The bass on the system is not quite what I would find ideal, but, this is always the case until the system is specifically tuned to a particular room, system and personal taste.
LarryI, that is funny because I went to Vu's this past Friday and heard the same speaker and had the same reactions...exactly. The speaker in question is the 3-way field coil system with GIP drivers. I had somewhat mixed feelings about it at CAF although it clearly had lots of potential. I was inclined to blame the hotel room as being too small for a large speaker like this, however Vu said the room at his store is nearly identical in dimensions to the hotel room at CAF. In any event, at the store on Friday, after the system was warmed up the speaker had excellent coherency (something lacking at CAF) and excellent detail and dynamics. I thought that perhaps the bass was not quite as full and weighty as what I heard at the show but that could have been due to the music selection. Our listening on Friday started with the system totally cold---everything had to be turned on first---and the sound was a little disjointed for the first few minutes but it got better and better as we listened longer. Without any doubt, this is a very good sounding system and the GIP drivers are capable of excellent sound quality.
I didn't listen long enough to the GIP speaker to be able to draw comparisons with other speakers, and I bet Vu would disagree with me on this, but as good as the GIP speaker was I think I actually preferred the sound of one of the YL speakers Vu had in the same room on my last visit. That speaker used a big YL wood horn with YL 5500G driver, Goodmans 15" woofer in open baffle, and some tweeter (it may have been a Jensen RP-302). The YL speaker had the advantage since it was fully warmed up when I listened to it, but I still recall how totally realistic Ella and Louis sounded that day.
I really liked the system with the Goodman woofers and the YL 5500 compression drivers too. It might have been a little bit more dynamic sounding and vivid than the G.I.P. system, but, as with almost everything audio, there are some tradeoffs. To me, the YL/Goodman system was not quite as smooth and coherent, particularly with respect to the treble response, and I heard a bit more coloration, particularly in the form of tonal unevenness with solo piano. But, both are great, and I have not heard anything that sounds bad with YL drivers. The YL horn tweeters are also very good. The big plus with the non-fieldcoil system is not having to deal with a power supply and warm up issues. From a commercial point of view, the plus with G.I.P. drivers is that they are currently being manufactured while the YL stuff is vintage and quite difficult to find which makes production of such systems extremely limited.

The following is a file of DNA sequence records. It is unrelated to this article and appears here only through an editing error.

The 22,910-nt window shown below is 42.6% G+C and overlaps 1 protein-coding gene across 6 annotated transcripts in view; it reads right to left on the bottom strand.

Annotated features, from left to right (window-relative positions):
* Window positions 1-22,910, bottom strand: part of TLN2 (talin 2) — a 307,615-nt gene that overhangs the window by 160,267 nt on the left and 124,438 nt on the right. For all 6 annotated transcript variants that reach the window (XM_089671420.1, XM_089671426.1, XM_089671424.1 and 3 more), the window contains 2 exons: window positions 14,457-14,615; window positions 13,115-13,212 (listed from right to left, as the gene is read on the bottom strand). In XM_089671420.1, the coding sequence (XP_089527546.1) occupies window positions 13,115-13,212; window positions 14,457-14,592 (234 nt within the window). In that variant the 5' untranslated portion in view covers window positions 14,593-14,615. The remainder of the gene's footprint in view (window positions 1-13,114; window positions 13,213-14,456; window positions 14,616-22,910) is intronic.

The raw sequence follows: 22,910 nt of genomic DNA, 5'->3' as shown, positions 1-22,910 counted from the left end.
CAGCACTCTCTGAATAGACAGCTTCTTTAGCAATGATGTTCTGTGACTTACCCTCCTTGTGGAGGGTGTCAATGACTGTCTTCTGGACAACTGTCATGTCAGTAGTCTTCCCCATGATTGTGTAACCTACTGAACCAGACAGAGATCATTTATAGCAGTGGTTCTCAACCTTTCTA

That's interesting about your reactions to the YL/Goodman system. I can't say I heard those issues with it but perhaps if I had listened longer they might have bothered me too. My only quibble with it was the bass wasn't quite as rich and weighty as most of Vu's designs.
Vu said that one of the challenges with the CAF setup was the wall voltage varied quite a bit which meant he had to keep adjusting the field coil power supply voltage.
You guys know so much more about these drivers than me its a bit humbling to hear you discuss them with such authority. I guess I need to spend more time hanging around Vu's on the weekends! Glad to hear you both liked the CAF speakers better at Deja Vu I was so impressed with them at CAF I can only imagine how good they were at the shop.
Boy, I must have bad ears because many of the rooms some of you praise were horrible to me. Just goes to show how we hear differently. I disliked the Volti, Zu, Quad, Harbeth, and Tekton rooms. I came back to the Vandersteen 5 room twice. Liked every room with Tidal speakers. And really was smitten by the Joseph Audio small floor standers. I'm not sure how folks can listen to Tektons. Grating sound. And the Rethms were boring (to me).
A humbling experience putting that data into my head and then reading how others have different takes.
A small show I always wanted to attend but not sure it was worth the drive to do it again. Of course the advantage is plenty of seats and the ability to spend more time absorbing. The crowd was so small on Saturday.
This is a show that has gotten better and better over the past 3 years I've attended and is well worth the trip. The overall sound quality of the systems/rooms has improved every year. The big VAC / Von Schweikert room was truly amazing if you heard it when it was sounding it's best (depending on source material, etc.). TIDAL (TVTI), Deja Vu, Classic Audio, Robyatt, C-J (EVO) rooms all sounded very good. EMIA's always creative and interesting. Only the GT Audio Works system's subwoofer volume drove me out of the room. CanMania's always a hoot and there was enough music to hunt through for me. There's something here for everyone. Looking forward to next year.